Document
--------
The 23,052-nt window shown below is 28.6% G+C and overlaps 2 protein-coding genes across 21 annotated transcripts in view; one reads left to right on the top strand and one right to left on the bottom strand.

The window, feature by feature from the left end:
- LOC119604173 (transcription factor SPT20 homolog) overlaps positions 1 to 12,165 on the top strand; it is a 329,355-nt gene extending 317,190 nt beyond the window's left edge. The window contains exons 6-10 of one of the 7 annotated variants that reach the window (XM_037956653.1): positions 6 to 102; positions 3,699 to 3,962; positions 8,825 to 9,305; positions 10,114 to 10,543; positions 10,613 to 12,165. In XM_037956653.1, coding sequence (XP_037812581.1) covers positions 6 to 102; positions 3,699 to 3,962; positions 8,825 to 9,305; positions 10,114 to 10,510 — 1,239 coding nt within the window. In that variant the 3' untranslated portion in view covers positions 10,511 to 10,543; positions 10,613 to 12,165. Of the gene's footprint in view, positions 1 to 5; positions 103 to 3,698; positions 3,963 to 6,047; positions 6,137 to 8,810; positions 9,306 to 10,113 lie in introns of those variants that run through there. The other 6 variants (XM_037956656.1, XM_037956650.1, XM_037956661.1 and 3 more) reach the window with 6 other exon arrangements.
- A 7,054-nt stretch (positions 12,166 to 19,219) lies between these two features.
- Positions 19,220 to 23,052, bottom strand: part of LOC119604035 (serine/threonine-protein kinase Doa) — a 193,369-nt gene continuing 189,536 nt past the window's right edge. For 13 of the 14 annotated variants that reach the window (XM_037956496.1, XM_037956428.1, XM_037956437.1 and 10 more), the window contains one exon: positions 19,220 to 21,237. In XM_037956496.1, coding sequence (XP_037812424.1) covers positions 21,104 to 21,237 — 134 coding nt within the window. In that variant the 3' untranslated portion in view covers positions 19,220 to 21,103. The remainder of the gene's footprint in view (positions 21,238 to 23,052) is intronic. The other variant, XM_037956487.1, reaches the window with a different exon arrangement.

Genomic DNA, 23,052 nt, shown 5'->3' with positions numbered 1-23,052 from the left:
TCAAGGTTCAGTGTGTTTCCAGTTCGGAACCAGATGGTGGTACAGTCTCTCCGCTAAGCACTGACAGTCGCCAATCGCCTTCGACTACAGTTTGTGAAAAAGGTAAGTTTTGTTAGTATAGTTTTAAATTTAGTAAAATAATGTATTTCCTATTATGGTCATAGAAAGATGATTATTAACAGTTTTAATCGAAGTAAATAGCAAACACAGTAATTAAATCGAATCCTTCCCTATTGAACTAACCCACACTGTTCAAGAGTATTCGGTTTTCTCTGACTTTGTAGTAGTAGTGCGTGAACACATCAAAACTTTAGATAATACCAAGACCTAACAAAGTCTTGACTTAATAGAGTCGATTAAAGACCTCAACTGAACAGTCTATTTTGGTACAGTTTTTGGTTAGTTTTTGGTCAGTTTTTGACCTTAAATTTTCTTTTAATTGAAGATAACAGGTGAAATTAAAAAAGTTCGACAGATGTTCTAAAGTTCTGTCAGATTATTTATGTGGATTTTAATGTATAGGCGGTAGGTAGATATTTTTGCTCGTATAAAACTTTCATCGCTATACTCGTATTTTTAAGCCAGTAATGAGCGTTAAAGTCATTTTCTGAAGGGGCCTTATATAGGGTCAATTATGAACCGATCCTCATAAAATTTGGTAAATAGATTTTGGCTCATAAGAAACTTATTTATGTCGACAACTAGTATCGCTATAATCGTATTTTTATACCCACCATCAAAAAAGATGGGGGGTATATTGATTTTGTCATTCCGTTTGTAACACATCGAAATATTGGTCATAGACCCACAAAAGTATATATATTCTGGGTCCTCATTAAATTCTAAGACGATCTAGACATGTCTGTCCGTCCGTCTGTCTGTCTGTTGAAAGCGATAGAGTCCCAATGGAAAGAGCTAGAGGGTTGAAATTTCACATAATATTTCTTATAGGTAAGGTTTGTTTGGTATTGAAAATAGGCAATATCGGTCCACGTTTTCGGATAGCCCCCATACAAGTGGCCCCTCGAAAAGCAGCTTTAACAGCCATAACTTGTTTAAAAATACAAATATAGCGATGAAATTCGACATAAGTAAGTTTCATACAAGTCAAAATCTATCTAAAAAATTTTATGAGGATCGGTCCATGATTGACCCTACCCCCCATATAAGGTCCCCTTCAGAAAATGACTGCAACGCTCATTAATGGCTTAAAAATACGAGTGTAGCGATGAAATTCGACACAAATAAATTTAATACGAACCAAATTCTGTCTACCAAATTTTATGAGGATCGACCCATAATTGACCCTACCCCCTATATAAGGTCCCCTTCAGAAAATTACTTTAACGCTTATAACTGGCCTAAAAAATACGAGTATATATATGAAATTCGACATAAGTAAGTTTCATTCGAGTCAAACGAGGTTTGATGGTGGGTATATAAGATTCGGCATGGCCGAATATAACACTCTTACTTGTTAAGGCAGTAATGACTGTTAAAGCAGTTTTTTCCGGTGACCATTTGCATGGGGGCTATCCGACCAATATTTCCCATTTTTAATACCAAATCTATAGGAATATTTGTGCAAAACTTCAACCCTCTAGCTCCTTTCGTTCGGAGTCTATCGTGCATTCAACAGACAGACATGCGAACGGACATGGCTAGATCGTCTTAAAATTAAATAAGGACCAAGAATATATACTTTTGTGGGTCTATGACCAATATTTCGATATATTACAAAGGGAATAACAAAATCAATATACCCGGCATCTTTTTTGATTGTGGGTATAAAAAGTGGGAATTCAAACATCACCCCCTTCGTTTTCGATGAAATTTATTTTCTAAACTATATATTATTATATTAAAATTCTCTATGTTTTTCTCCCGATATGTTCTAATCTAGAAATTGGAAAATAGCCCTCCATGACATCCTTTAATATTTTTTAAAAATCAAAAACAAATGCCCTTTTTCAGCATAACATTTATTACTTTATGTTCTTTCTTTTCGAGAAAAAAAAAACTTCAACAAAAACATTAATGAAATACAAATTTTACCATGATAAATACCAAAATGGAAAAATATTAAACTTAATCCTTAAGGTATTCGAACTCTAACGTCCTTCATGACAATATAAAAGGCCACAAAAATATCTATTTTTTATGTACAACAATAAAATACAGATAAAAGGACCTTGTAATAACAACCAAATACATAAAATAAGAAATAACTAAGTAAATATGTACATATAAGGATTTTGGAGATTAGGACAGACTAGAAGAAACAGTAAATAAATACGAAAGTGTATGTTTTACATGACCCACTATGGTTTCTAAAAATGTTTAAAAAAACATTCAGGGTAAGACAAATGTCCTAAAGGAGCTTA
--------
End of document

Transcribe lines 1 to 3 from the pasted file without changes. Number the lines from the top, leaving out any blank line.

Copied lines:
The 23,052-nt window shown below is 28.6% G+C and overlaps 2 protein-coding genes across 21 annotated transcripts in view; one reads left to right on the top strand and one right to left on the bottom strand.

The window, feature by feature from the left end:
- LOC119604173 (transcription factor SPT20 homolog) overlaps positions 1 to 12,165 on the top strand; it is a 329,355-nt gene extending 317,190 nt beyond the window's left edge. The window contains exons 6-10 of one of the 7 annotated variants that reach the window (XM_037956653.1): positions 6 to 102; positions 3,699 to 3,962; positions 8,825 to 9,305; positions 10,114 to 10,543; positions 10,613 to 12,165. In XM_037956653.1, coding sequence (XP_037812581.1) covers positions 6 to 102; positions 3,699 to 3,962; positions 8,825 to 9,305; positions 10,114 to 10,510 — 1,239 coding nt within the window. In that variant the 3' untranslated portion in view covers positions 10,511 to 10,543; positions 10,613 to 12,165. Of the gene's footprint in view, positions 1 to 5; positions 103 to 3,698; positions 3,963 to 6,047; positions 6,137 to 8,810; positions 9,306 to 10,113 lie in introns of those variants that run through there. The other 6 variants (XM_037956656.1, XM_037956650.1, XM_037956661.1 and 3 more) reach the window with 6 other exon arrangements.